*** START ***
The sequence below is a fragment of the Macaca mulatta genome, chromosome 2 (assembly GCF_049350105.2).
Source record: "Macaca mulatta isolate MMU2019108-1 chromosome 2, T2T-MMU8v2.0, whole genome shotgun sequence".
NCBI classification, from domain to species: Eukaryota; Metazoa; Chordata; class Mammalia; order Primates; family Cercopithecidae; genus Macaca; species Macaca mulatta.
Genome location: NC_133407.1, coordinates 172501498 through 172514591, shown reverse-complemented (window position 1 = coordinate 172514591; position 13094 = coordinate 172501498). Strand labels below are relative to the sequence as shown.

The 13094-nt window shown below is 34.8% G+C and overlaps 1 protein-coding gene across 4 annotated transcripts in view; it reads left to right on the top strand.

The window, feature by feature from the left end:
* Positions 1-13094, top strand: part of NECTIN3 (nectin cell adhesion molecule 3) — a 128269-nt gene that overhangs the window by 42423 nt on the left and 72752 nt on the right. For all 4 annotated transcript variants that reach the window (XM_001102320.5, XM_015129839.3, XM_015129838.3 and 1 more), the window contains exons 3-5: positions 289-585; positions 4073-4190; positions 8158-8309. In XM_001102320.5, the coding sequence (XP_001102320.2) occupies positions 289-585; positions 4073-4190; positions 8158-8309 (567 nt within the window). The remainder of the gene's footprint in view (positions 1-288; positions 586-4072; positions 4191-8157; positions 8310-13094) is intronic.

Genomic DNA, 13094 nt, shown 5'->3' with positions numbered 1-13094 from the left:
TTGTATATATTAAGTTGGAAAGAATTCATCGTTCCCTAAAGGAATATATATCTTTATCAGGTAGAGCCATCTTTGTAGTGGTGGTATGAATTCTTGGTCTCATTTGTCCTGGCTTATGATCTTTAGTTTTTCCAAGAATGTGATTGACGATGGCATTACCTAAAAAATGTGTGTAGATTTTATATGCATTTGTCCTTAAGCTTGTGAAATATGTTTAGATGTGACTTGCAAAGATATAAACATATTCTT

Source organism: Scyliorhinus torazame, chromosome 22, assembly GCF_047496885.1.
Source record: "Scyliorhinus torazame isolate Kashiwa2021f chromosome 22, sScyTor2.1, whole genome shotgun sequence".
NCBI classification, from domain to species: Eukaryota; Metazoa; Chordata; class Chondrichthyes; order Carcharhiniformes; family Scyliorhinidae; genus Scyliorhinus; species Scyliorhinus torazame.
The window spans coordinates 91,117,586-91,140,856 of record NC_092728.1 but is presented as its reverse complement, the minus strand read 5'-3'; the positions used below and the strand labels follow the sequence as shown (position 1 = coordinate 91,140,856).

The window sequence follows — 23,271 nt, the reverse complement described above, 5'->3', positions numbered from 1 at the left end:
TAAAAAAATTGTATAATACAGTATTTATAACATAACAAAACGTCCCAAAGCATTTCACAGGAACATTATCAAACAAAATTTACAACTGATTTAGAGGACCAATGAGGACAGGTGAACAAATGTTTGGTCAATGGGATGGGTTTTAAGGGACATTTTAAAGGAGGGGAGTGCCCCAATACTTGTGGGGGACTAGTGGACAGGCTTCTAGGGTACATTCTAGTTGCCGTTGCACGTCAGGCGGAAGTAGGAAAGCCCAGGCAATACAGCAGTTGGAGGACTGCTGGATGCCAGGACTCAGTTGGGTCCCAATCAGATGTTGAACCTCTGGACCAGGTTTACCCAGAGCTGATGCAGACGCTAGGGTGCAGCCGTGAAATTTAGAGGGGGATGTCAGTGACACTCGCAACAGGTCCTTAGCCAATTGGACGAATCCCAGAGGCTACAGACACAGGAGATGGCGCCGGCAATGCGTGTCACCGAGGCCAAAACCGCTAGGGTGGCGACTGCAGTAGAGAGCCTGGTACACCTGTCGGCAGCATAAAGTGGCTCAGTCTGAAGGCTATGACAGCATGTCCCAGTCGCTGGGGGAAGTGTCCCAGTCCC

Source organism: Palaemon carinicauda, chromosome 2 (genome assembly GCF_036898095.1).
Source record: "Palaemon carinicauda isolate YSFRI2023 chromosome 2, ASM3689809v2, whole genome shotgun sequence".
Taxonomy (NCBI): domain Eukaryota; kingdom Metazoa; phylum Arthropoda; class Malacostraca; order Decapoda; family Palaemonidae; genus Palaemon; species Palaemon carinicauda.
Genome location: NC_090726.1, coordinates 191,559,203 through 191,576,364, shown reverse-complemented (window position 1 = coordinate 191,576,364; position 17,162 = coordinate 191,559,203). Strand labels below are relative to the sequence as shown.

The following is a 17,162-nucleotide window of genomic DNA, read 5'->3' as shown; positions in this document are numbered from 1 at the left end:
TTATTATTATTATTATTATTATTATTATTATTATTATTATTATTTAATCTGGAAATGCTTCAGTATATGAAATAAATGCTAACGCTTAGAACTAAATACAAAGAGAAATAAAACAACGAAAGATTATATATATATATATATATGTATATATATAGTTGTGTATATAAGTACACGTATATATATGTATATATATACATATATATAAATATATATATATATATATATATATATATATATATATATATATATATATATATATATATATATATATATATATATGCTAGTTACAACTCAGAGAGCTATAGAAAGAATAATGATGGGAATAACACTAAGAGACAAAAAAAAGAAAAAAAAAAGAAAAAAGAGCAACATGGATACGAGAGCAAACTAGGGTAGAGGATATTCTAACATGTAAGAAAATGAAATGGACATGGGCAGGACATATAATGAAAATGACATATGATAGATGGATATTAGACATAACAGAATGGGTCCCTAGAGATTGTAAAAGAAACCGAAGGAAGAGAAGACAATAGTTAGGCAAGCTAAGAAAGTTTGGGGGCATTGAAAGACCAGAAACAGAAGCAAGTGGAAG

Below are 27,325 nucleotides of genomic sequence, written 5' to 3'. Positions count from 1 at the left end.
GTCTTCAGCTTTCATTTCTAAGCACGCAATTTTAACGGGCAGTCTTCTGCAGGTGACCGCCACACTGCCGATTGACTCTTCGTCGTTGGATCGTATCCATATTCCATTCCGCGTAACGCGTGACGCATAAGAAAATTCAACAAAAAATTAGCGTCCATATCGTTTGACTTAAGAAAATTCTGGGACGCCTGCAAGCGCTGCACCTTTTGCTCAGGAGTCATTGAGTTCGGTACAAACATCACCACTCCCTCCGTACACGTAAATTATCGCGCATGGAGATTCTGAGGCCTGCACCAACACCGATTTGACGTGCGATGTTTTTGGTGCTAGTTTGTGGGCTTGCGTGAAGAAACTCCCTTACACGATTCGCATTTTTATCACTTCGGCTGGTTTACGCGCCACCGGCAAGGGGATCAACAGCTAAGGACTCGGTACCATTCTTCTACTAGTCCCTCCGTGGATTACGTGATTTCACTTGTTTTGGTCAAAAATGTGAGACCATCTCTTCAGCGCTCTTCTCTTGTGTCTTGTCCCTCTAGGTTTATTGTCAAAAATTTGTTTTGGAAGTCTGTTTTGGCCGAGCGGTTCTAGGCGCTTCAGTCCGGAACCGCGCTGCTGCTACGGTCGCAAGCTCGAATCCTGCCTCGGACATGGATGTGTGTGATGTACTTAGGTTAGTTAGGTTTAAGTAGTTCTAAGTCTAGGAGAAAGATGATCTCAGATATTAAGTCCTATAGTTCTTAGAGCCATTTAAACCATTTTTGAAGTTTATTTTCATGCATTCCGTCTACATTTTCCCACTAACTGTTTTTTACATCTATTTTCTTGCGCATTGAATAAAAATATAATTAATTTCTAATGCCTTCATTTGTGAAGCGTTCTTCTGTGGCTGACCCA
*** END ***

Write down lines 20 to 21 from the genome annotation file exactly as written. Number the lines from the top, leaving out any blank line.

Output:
The following is a 17,162-nucleotide window of genomic DNA, read 5'->3' as shown; positions in this document are numbered from 1 at the left end:
TTATTATTATTATTATTATTATTATTATTATTATTATTATTATTTAATCTGGAAATGCTTCAGTATATGAAATAAATGCTAACGCTTAGAACTAAATACAAAGAGAAATAAAACAACGAAAGATTATATATATATATATATATGTATATATATAGTTGTGTATATAAGTACACGTATATATATGTATATATATACATATATATAAATATATATATATATATATATATATATATATATATATATATATATATATATATATATATATATATATATATATATGCTAGTTACAACTCAGAGAGCTATAGAAAGAATAATGATGGGAATAACACTAAGAGACAAAAAAAAGAAAAAAAAAAGAAAAAAGAGCAACATGGATACGAGAGCAAACTAGGGTAGAGGATATTCTAACATGTAAGAAAATGAAATGGACATGGGCAGGACATATAATGAAAATGACATATGATAGATGGATATTAGACATAACAGAATGGGTCCCTAGAGATTGTAAAAGAAACCGAAGGAAGAGAAGACAATAGTTAGGCAAGCTAAGAAAGTTTGGGGGCATTGAAAGACCAGAAACAGAAGCAAGTGGAAG